Sunil Narine, center, of Kolkata Knight Riders celebrates with teammates the dismissal of Shaun Marsh of Kings XI Punjab during their IPL cricket match in Kolkata. AP/Bikas Das
The Australians can afford a hearty laugh. At least, they are not the ones dancing to Sunil Narine’s tunes. West Indies, who, till now, were saying Narine didn’t have enough experience to play Tests, might be regretting not giving him a contract.
As luck would have it, West Indies’ loss is Kolkata Knight Riders’ gain. For the next month or so, the 23-year-old Trinidadian will be more than happy to flummox batsmen with his exotic spin on pitches suiting his style of bowling.
The West Indian set the alarm bells ringing with five wickets against the Kings XI Punjab on Sunday, but it's not as if he is new to taking wickets in plenty. Narine forced the spotlight on himself by taking all 10 wickets in a trial match in 2009.
He had not represented Trinidad and Tobago in any form of limited-over cricket but was included in the squad for the inaugural Champions League Twenty20 in India in 2009.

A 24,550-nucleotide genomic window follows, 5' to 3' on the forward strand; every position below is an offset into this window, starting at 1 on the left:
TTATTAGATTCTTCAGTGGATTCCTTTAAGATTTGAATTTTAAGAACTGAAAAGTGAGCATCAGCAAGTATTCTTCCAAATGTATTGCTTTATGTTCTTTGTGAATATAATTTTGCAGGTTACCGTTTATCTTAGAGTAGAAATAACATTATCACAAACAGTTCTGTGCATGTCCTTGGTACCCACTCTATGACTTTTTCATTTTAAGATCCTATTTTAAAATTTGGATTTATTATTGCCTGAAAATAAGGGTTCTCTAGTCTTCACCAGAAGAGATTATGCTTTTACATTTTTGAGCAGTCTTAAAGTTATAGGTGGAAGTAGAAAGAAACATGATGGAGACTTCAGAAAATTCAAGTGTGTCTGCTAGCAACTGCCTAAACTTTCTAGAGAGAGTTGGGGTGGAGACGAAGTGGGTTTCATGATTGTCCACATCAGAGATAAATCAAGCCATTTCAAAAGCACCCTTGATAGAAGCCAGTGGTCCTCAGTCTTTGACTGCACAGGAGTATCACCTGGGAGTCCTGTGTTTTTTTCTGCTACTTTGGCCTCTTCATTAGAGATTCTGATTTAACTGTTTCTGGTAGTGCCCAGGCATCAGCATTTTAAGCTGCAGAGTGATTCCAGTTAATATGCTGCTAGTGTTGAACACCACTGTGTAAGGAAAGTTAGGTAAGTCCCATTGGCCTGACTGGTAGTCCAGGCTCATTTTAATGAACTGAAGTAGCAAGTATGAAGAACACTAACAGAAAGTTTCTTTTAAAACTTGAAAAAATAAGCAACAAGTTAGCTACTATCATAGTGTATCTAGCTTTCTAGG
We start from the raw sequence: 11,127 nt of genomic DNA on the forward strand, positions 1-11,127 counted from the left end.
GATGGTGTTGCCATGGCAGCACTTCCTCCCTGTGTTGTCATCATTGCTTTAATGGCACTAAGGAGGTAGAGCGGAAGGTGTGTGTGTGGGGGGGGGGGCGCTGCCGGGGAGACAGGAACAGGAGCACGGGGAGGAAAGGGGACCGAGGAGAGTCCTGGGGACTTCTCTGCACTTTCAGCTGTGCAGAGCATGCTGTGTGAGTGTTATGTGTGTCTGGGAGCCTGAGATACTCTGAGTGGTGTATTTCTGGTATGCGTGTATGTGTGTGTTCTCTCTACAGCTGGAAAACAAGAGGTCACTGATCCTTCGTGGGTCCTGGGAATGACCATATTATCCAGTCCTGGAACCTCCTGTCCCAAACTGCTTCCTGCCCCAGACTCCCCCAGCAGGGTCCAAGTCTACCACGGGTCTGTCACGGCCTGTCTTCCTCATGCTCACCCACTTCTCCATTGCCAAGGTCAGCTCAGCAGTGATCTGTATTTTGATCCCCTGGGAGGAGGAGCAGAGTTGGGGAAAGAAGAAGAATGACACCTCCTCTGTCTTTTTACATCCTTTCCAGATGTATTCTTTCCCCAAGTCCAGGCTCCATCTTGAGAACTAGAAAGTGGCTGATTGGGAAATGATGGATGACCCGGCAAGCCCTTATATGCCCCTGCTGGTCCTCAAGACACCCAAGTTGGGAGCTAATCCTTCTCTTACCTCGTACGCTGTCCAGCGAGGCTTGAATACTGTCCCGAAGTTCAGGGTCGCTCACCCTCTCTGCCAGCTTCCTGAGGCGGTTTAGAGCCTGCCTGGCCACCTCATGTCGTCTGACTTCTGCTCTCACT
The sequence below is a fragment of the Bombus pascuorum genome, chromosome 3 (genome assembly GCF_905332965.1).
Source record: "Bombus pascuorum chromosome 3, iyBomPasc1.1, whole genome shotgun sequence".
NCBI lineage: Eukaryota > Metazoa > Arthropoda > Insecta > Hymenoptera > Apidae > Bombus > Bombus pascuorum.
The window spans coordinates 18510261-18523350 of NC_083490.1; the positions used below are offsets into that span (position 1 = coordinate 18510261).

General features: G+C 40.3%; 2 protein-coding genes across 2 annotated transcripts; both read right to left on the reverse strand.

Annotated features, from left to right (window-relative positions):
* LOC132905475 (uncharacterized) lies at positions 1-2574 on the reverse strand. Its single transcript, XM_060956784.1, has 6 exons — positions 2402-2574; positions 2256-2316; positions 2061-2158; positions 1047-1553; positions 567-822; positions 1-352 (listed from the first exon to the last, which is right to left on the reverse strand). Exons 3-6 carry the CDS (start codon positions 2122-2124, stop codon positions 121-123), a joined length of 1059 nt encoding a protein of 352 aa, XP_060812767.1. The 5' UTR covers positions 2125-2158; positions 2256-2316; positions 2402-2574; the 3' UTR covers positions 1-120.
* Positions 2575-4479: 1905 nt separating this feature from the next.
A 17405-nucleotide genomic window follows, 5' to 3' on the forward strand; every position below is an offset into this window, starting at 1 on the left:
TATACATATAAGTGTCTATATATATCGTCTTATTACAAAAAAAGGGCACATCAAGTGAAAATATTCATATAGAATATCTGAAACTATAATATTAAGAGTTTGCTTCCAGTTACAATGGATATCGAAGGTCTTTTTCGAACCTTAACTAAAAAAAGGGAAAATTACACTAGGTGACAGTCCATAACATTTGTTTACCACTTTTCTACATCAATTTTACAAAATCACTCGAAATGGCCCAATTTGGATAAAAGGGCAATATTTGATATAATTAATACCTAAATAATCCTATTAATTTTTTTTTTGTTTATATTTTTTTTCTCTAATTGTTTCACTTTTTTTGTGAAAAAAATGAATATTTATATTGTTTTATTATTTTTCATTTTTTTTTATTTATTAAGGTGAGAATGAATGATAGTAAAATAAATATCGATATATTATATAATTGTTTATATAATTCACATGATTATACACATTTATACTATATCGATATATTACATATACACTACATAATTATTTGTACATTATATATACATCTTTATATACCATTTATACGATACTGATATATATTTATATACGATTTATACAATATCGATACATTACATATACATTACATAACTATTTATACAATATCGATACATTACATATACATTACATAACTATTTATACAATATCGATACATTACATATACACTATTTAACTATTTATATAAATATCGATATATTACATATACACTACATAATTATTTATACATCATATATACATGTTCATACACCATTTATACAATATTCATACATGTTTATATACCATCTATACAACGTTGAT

Questions were raised about his bowling action and he had to work with biomechanical experts at the University of Western Australia in Perth to correct it. Kevon Cooper, currently playing for the Rajasthan Royals, was the other player reported along with Narine but was cleared after remedial work.
Narine returned with a new action in the 2011 Champions League where he took 10 wickets at an economy rate of 4.37. The mystery lies in Narine's fingers. Coupled with a high-arm action, most batsmen find it difficult to read him. “I just look to hit the right areas,” Narine said after Sunday's match.
How he makes the ball spin either ways is a mystery. But with a wide array of deliveries he possesses, Narine is a pleasure to watch.